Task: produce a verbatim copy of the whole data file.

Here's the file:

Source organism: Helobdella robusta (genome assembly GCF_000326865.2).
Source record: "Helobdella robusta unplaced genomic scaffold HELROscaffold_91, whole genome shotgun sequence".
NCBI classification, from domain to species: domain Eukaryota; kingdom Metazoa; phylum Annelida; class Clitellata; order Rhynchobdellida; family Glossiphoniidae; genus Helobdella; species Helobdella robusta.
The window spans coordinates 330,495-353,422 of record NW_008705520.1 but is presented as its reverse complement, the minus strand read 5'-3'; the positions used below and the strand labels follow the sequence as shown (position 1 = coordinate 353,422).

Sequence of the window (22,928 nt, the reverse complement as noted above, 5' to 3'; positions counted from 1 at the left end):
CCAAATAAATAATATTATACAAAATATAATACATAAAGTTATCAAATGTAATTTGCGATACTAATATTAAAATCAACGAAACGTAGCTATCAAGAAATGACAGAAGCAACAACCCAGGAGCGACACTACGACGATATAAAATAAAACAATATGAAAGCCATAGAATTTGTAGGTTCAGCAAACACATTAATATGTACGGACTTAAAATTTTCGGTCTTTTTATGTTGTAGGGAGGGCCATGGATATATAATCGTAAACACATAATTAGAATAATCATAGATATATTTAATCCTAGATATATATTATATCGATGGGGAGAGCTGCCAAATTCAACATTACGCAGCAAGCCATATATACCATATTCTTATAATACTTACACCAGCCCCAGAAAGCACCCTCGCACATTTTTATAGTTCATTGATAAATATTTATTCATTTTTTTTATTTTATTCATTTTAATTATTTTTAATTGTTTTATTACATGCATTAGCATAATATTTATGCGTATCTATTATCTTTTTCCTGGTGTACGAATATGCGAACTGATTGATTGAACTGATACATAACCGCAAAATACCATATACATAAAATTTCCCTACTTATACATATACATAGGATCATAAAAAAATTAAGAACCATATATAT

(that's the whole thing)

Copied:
Source organism: Helobdella robusta (genome assembly GCF_000326865.2).
Source record: "Helobdella robusta unplaced genomic scaffold HELROscaffold_91, whole genome shotgun sequence".
NCBI classification, from domain to species: domain Eukaryota; kingdom Metazoa; phylum Annelida; class Clitellata; order Rhynchobdellida; family Glossiphoniidae; genus Helobdella; species Helobdella robusta.
The window spans coordinates 330,495-353,422 of record NW_008705520.1 but is presented as its reverse complement, the minus strand read 5'-3'; the positions used below and the strand labels follow the sequence as shown (position 1 = coordinate 353,422).

Sequence of the window (22,928 nt, the reverse complement as noted above, 5' to 3'; positions counted from 1 at the left end):
CCAAATAAATAATATTATACAAAATATAATACATAAAGTTATCAAATGTAATTTGCGATACTAATATTAAAATCAACGAAACGTAGCTATCAAGAAATGACAGAAGCAACAACCCAGGAGCGACACTACGACGATATAAAATAAAACAATATGAAAGCCATAGAATTTGTAGGTTCAGCAAACACATTAATATGTACGGACTTAAAATTTTCGGTCTTTTTATGTTGTAGGGAGGGCCATGGATATATAATCGTAAACACATAATTAGAATAATCATAGATATATTTAATCCTAGATATATATTATATCGATGGGGAGAGCTGCCAAATTCAACATTACGCAGCAAGCCATATATACCATATTCTTATAATACTTACACCAGCCCCAGAAAGCACCCTCGCACATTTTTATAGTTCATTGATAAATATTTATTCATTTTTTTTATTTTATTCATTTTAATTATTTTTAATTGTTTTATTACATGCATTAGCATAATATTTATGCGTATCTATTATCTTTTTCCTGGTGTACGAATATGCGAACTGATTGATTGAACTGATACATAACCGCAAAATACCATATACATAAAATTTCCCTACTTATACATATACATAGGATCATAAAAAAATTAAGAACCATATATAT